>What my garden taught me, part 2


A couple more lessons from the garden:


I suppose our gardens have been no different to most people’s. I couldn’t help, when I walked into our garden in Pymble, seeing so many things that needed doing. The gum trees rained down a constant flow of debris. Little weeds were always finding their way through the mulch. The stake of the pittosporum would give way and tip it against the fence. There were dead fronds on the big palm trees.

And that was without the projects. There was the pebble mosaic I wanted to do at the entrance to the Japanese garden. I was planning a new bed around the frangipani. There was the whole section where I had been squirreling building materials behind the shed “just in case” – it was overflowing and desperately needed rationalising.

This constant flow of things-I-oughta-be-doing was, in fact, keeping me from seeing truly the upside of our garden. What I realised is that I needed to PAUSE. Suspend the inventory of jobs. Then, instead of seeing the sticks and the leaves, look up and see the tall and casual elegance of the blue gums’ trunks against the morning sky. Instead of thinking the lawn needs mowing, feel the soft give of the turf under my bare feet. Overlook the debris collected around the bromeliads and see the startling brightness of the red feather that emerged since the last time I paid attention to that plant. Forget that mulch has blown onto the stepping stones, and slowly and deliberately step on one, then the next one, and the next, and take that slow and revealing journey through the things we had been nurturing and tending, without appreciating what they were giving us back.

We get so busy with do, do, do, do that we can lose the point of what we are doing things for. It’s no surprise about the cliché “stop and smell the roses.” Walk into your garden, with no to-do list; pause; let it give something back to you.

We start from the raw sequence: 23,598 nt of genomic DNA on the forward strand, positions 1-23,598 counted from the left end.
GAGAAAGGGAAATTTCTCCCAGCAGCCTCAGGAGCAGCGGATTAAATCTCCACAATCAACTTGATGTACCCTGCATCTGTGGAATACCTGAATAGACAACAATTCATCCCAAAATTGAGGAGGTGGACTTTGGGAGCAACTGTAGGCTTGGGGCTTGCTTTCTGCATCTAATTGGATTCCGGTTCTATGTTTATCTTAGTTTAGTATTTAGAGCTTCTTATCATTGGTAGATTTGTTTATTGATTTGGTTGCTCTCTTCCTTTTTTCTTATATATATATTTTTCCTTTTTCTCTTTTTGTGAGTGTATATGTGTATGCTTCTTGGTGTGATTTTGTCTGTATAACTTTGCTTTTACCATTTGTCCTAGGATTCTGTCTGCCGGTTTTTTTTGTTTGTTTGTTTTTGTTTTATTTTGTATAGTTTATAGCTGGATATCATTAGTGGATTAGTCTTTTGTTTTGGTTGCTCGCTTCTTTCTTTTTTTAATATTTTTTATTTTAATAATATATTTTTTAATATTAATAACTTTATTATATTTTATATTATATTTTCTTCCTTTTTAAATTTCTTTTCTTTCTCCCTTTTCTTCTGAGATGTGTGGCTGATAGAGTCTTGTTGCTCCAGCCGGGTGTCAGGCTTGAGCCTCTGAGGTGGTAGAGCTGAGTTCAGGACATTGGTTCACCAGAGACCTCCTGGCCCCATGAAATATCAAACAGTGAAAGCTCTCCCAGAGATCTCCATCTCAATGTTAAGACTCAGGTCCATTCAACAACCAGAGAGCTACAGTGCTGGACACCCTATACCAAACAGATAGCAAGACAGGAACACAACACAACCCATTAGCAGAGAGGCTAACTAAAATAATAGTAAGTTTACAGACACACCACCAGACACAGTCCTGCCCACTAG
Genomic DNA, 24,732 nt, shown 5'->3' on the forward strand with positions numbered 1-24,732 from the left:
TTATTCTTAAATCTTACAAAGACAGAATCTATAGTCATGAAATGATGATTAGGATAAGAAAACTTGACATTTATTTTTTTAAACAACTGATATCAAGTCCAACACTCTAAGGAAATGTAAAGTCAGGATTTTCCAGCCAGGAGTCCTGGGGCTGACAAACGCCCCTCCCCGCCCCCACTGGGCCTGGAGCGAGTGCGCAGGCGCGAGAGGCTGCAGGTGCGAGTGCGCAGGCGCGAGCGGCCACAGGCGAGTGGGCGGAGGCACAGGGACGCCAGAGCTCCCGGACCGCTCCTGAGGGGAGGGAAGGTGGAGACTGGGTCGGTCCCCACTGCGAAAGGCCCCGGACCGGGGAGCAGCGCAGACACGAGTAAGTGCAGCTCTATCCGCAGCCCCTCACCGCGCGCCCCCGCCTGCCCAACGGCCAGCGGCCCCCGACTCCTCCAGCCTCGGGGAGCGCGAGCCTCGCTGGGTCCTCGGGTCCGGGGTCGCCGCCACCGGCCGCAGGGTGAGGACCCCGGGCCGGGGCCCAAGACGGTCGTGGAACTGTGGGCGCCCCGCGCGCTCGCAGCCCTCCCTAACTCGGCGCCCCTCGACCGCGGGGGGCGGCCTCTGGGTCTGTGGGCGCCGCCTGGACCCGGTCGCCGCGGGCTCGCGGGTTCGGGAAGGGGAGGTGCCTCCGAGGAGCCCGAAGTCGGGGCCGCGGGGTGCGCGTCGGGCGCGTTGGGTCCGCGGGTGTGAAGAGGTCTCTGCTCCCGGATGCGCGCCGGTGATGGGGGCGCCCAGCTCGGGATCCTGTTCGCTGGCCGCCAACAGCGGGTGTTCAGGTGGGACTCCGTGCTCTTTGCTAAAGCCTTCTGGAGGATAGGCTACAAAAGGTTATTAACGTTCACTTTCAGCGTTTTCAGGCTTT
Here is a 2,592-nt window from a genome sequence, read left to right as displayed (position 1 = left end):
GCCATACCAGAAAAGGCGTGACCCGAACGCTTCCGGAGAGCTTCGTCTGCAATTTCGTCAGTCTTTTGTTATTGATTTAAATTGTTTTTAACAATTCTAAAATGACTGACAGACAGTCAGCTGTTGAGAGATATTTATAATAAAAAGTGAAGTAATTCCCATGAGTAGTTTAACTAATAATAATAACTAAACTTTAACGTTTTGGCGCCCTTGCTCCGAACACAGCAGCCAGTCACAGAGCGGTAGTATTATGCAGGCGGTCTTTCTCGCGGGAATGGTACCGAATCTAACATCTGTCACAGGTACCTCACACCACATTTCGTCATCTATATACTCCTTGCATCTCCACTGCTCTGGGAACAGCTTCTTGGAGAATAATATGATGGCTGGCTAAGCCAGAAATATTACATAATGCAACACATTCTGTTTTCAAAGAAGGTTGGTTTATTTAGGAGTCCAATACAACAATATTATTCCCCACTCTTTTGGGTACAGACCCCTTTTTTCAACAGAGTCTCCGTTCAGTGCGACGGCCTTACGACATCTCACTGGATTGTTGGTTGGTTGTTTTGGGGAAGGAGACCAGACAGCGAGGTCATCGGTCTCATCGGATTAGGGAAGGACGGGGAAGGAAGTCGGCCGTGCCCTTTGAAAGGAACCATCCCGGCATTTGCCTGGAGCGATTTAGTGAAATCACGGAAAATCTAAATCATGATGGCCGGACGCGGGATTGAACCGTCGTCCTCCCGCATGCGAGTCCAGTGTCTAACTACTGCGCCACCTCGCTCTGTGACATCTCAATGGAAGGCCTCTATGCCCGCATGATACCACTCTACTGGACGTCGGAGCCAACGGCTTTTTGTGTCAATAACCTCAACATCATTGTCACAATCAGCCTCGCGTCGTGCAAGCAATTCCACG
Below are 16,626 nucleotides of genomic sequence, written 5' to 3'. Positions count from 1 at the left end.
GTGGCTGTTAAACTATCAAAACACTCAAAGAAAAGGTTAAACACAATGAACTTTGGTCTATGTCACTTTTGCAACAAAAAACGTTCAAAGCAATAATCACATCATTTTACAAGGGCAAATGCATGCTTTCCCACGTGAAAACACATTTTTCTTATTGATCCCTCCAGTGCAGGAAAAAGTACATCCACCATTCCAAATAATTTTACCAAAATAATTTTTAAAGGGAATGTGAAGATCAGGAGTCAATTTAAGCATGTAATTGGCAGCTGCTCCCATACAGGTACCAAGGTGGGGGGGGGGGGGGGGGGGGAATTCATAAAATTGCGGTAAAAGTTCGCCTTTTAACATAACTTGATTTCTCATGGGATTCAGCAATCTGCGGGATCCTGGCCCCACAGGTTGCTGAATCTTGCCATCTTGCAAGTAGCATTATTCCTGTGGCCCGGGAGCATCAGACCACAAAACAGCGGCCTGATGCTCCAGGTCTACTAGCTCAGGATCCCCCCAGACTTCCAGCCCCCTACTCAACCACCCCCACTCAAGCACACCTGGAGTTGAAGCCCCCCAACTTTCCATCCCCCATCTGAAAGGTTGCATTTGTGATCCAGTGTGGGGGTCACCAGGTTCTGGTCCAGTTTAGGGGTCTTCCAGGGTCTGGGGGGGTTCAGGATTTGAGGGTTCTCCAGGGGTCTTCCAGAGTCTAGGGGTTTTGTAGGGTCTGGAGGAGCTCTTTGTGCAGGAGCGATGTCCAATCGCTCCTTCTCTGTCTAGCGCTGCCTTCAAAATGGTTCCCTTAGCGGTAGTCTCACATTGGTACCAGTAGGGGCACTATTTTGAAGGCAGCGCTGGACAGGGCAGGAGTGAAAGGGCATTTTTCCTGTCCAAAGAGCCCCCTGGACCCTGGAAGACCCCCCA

Joy of the unknown

We bought a new house in Leura, specifically for the garden. The garden sold us the house but we first saw it at the end of December, and moved in mid-February. There were hydrangeas out, lots of them, and some roses. Except for the profusion of Japanese windflowers, the rest was pretty much green. Autumn came, and with it the brilliant red of the leaves on a large tupelo out the front. Just about everything in the garden was deciduous, and by the end of June all looked stark and bare. There were some green shoots poking up here and there as July progressed. I realised that what I had taken for tree roots in the lawn, and relentlessly mowed over, were in fact daffodils, and I ceased mowing them just in time.

We had been advised not to pull anything out until we’d seen what it might be. As winter faded, the show commenced. A tree burst into beautiful pink blossom. A wonderfully fragrant daphne made an olfactory assault. What I thought was onion weed was a bevy of spring stars. As one blossom tree faded another came into flower in a display of serial beauty. Last of all some alpine phlox carpeted the ground with purple and white broadloom.

Spring is just about done now, verging on summer, and the trees are back in foliage or close to it, and the perennials are flowering. The whole spring experience was one of discovery. Our expectations were vastly exceeded. The biggest kick was that most of it was unanticipated.


I just had another lesson this morning, with my dear dad rushed off from the nursing home to hospital with a very gloomy prognosis. While I tried to sort out my emotions about that on paper, the climbing rose outside the kitchen window looked in at me with about 200 flowers that weren’t there two days ago and probably won’t be there in two days time. They have bloomed and flourished and will pass away, but their beauty will have had meaning during its time. My garden will keep teaching me for as long as I take time to learn from it.


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